Jessica's Reviews > Fires of Man

Fires of Man by Dan Levinson
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It's been quite a while since I carved out a block of time to read a Science Fiction Epic. Once upon a time, these were a regular part of my reading regime. It's the huge worlds that are built, the ample amount of characters that come to life on the page, and the stories that feel bigger than anything I could imagine, that keep drawing me back into books like this. What caught my eye specifically about Fires of Man, was that it dealt with psionic powers. Imagine the ability to harness the energy around you, and channeling it to perform amazing feats. Summoning balls of fire in your hands, creating personal shields, and even throwing a person across the room without ever touching them. It's hard not be caught up in the idea of that. Which is why, quite honestly, I wanted to get my hands on this book.

It bears mentioning that it took me a while to become invested in this story. Fires of Man is told from multiple points of view, and it felt a little jarring to be shuttled back and forth between so many minds. What I liked about this, was that I had the ability to see the war from both sides. Levinson includes characters from the two camps of this war. All of which have their own flaws and vices. It was nice to see these characters through the eyes of others. The problem was, at least for me, that there were a lot of them. If I counted correctly, there are 7 different people to follow in this book. That's tough for anyone to keep track of.

The other issue with this layout, was that not every story overlaps. While the good majority of these characters at some point have converging stories, Faith's felt completely out in left field. She was the only character who had any resolution, not counting any who may have met gruesome ends, and so I when I reached the conclusion of the book I was confused. Did her story have a point here? It's possible that she'll make a comeback in the second book, thus making it necessary for her to be introduced here, but I don't know. For now, she felt out of place. Add in the fact that I felt the ending to be rather abrupt, and I was left feeling a little lost.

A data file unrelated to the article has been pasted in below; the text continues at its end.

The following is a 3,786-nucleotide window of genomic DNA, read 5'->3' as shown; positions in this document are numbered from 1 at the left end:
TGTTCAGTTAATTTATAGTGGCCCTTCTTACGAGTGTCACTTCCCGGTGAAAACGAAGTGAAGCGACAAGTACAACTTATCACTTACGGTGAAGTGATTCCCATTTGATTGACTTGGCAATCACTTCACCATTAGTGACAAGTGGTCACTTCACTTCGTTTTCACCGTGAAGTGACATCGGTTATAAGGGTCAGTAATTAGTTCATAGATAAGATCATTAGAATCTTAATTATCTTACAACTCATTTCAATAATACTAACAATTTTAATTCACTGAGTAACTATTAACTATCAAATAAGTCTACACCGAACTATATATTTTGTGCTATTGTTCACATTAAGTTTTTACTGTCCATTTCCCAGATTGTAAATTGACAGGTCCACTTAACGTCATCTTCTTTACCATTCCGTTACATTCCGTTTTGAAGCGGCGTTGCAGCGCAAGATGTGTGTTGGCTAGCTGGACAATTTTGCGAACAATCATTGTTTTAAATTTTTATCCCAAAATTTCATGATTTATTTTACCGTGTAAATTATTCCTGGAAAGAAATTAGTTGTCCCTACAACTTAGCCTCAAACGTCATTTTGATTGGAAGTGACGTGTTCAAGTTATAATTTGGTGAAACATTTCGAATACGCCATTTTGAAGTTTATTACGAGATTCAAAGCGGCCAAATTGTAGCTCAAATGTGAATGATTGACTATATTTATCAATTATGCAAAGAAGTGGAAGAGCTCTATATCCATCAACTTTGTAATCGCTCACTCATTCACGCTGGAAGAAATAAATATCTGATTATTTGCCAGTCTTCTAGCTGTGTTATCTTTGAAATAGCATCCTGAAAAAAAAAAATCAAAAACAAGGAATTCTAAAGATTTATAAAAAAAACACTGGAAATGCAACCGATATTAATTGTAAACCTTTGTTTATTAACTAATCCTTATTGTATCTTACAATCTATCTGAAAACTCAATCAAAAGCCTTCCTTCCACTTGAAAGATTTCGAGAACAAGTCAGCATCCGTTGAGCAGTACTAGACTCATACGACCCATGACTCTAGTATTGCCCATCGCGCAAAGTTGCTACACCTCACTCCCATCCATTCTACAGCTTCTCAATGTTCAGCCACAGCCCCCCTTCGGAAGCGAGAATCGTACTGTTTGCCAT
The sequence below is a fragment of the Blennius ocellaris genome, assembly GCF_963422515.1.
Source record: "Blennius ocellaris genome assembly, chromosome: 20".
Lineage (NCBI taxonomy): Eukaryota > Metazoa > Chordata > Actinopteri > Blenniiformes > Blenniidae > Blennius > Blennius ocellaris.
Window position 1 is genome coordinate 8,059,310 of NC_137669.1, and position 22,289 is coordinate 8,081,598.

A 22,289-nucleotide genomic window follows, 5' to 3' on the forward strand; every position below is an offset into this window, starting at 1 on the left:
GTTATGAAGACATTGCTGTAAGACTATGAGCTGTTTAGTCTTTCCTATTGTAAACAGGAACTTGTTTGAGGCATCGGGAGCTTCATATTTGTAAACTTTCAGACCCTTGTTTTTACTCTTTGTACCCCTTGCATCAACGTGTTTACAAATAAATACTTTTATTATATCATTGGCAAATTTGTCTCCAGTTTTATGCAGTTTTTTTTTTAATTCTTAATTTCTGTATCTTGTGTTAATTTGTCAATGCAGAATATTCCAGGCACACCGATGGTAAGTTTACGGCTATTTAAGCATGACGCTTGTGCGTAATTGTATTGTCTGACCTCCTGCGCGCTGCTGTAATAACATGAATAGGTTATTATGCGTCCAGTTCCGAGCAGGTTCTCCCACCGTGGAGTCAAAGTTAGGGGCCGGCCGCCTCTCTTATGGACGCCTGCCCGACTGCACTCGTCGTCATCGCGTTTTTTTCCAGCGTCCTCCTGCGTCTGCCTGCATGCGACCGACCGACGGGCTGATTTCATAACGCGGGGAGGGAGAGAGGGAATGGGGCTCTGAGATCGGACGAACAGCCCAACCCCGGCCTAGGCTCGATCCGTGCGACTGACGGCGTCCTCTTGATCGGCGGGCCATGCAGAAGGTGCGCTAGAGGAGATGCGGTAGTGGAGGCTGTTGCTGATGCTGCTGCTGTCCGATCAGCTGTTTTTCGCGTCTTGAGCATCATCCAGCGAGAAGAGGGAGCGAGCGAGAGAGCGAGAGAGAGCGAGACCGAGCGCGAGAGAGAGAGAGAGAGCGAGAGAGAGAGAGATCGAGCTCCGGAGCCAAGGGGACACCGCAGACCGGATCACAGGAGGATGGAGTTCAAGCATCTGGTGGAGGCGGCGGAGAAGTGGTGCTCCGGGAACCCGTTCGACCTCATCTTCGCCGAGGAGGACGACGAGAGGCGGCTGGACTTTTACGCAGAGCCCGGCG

What this book does well though, is the storytelling. Fires of Man is rich with descriptive writing, drawing the reader into the world that Levinson has built for this psionic war. While most of the settings are similar to our world, they take on a life of their own. I found myself intrigued by the idea of two separate groups of psionic warriors, two sets of people who have unlimited power, as the only thing stopping the other side from harming the rest of the world. It's a large concept, and one that I'll happily follow.

So although I had a little bit of trouble with the way this story was presented, it definitely captured my imagination. I'm happy to have been introduced to Dan Levinson's writing, and I can't wait for more!

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Reading Progress

Started Reading
June 20, 2014 – Finished Reading
June 29, 2014 – Shelved

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